After 79 years of adventurous life and 55 years of marriage to the man she met at a dance in her native Ireland, Bridget Kavanagh quietly slipped away on Christmas Eve, a loss to the world but a gift to heaven.
Bridget, affectionately known as “Bridie,” was the wife of Edmund Kavanagh, who for some years ran a little jewelry shop in a log cabin on Main Street in the town of Washington, after earning international fame as a master craftsman in gold and silver in Dublin, London and New York. Finally reaching the end of her long struggle with Alzheimer’s disease, Bridie died Dec. 24 at Inova Fairfax Hospital, with Edmund and their sole surviving son, Thighe, at her side.
The story of Bridie and Edmund Kavanagh is one of those classic love stories that Hollywood directors of the 1930s and 1940s would have loved, a romance they could have titled “A Wonderful Life.” Bridie and Edmund, in one of those marvelous coincidences, were both born in Dublin within 10 days of each other in the Depression year of 1933. She was the oldest of seven children; he was the youngest of seven, the son of a Dublin shopkeeper.
The Depression and the World War II years shaped their difficult early lives. They met at age 19 on a September night in 1952 that Edmund remembers with crystal clarity. Edmund and his older brother Gerald went to a dance that evening at the Ballerina Ballroom. Not much of a dancer, Edmund hung back in the crowd in the packed ballroom, leaning against an arch. There were ranks of fellows in front of him as the bandleader announced the next dance would be a “ladies choice.”
“This little hand reached through the crowd and tapped me,” he remembered last week. “I looked up and couldn’t believe my eyes. She was beautiful!” It was the young Bridie, reaching past the other lads to ask the shy Edmund to dance. “We never parted from that moment,” he said.
They courted, in the manner of that restrictive age, sometimes riding together on Edmund’s motorcycle to beaches, scenic towns or parks. As Edmund honed his skills of turning gold and silver into beautiful jewelry or treasures, they planned a life together. Bridie and Edmund married on April 10, 1957 in London, where Edmund had taken a job with a with a silversmith company.
Married to a man of ambition, growing reputation and a desire for a better life, Bridie followed wherever Edmund’s career and dreams took him. They spent 14 years in London until his urge to emigrate to American propelled them to New York City in 1968. “There wasn’t a selfish bone in her body,” he said. “She was agreeable to everything. We never had an argument in our lives.”
Their New York chapter lasted nearly 30 years, with Edmund working for famous firms including Tiffany’s before he and Bridie opened their own business on Long Island. Bridie was not just a wife but a business partner. She designed jewelry to sell in their shop, greeted and served customers. “She was very sweet – everybody loved her,” he said.
Life dealt them dangers and tragedies. They survived an armed robbery of their Long Island shop by four ski-masked gunmen, and a shootout on the street near their home by a mugger. They suffered the tragic loss of one of their two sons – 17-year-old Edmund Jr. – in a fatal auto accident. Their love survived it all.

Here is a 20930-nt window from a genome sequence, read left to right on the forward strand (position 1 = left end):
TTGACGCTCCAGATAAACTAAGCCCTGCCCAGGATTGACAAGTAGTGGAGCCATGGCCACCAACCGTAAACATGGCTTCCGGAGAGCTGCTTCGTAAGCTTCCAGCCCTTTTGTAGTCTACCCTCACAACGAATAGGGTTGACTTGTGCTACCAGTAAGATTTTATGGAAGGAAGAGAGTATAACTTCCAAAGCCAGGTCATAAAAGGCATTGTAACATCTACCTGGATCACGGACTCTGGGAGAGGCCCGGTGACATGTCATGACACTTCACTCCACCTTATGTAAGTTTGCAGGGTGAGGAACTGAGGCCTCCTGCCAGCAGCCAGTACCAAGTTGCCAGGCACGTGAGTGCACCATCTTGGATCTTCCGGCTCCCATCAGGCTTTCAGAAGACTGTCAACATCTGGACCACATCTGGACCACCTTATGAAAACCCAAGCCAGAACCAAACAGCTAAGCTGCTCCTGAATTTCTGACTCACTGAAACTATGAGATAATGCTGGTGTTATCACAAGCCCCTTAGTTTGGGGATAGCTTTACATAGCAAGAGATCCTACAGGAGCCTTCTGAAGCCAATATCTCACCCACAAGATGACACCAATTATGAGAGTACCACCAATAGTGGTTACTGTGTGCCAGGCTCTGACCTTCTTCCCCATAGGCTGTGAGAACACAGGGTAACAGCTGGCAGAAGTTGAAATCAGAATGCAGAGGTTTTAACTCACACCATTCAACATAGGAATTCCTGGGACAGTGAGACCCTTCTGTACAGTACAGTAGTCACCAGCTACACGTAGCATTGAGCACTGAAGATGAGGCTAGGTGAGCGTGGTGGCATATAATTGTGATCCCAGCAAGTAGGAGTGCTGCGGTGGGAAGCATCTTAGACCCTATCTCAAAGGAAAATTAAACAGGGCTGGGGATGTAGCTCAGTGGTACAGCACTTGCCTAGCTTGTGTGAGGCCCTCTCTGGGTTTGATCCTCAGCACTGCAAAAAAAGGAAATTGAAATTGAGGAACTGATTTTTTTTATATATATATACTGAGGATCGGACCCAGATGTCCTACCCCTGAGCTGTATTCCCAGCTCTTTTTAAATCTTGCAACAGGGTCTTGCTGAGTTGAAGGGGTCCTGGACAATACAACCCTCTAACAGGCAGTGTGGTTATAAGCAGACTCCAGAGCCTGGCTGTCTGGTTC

Bridie and Edmund moved to Rappahannock County in 1997 to seek a quieter life. They found peace and friendship here as both worked in the little log-cabin shop on Main Street, where Bridie sold jewelry and Edmund crafted masterpieces in gold and silver – bowls, chalices, maces, and other treasures. All seemed well up until 2004, when a new threat emerged.
Bridie had never learned to drive a car. Edmund worried that she could not cope with life here if his health failed. He tried teaching her to drive, without success. So he turned her over to a professional driver trainer. After three lessons, the trainer told Edmund that he thought something was wrong – Bridie seemed unable to process his instructions.
Visits to doctors followed, ultimately leading to a diagnosis of early Alzheimers. “From there it was all downhill,” he said. Gradually, his once-vivacious wife slipped slowly into that never-never land of memory loss we call Alzheimers. Bridie became totally dependent on Edmund, morning to night, and he became totally devoted to her comfort and care. She ceased to speak, but still she would smile shyly when greeted at Sunday Mass at St. Peter’s Catholic Church, where Edmund would gently guide her up the aisle to receive communion.
“It was the happiest marriage I could have ever hoped for,” Edmund said on the night before her funeral mass at St. Peter’s last Friday morning. “I am so grateful to the Lord for her. We were pals. I always prayed to the Lord that He would take her before He took me, because if I had pre-deceased her, life would have been so difficult for her.”
It ended on Christmas Eve, in the season of peace and love, a fitting finale to their love story. After a choking incident that cut off oxygen to Bridie’s brain, she was put on life support in the hospital. Edmund summoned his son from South Carolina, and on Sunday they spent the day and evening saying farewell to Bridie. With no hope of recovery for her, Edmund assented to ending life support. She died at 1:04 a.m. Monday, with no sign of pain or suffering.
Bridget Kavanagh, a devout Catholic, believed in angels and saints. Some of us who know the Kavanaghs well like to think that a Christmas angel dropped down and lifted her soul to heaven. If so, she will have no trouble recognizing saints, having lived with one for so long.
In a poem titled “When You Are Old,” Irish poet William Butler Yeats foreshadowed a glimpse of Bridie and the love of her life, in these lines:
How many loved your moments of glad grace,
And loved your beauty with love false or true,
But one man loved the pilgrim soul in you,
And loved the sorrows of your changing face.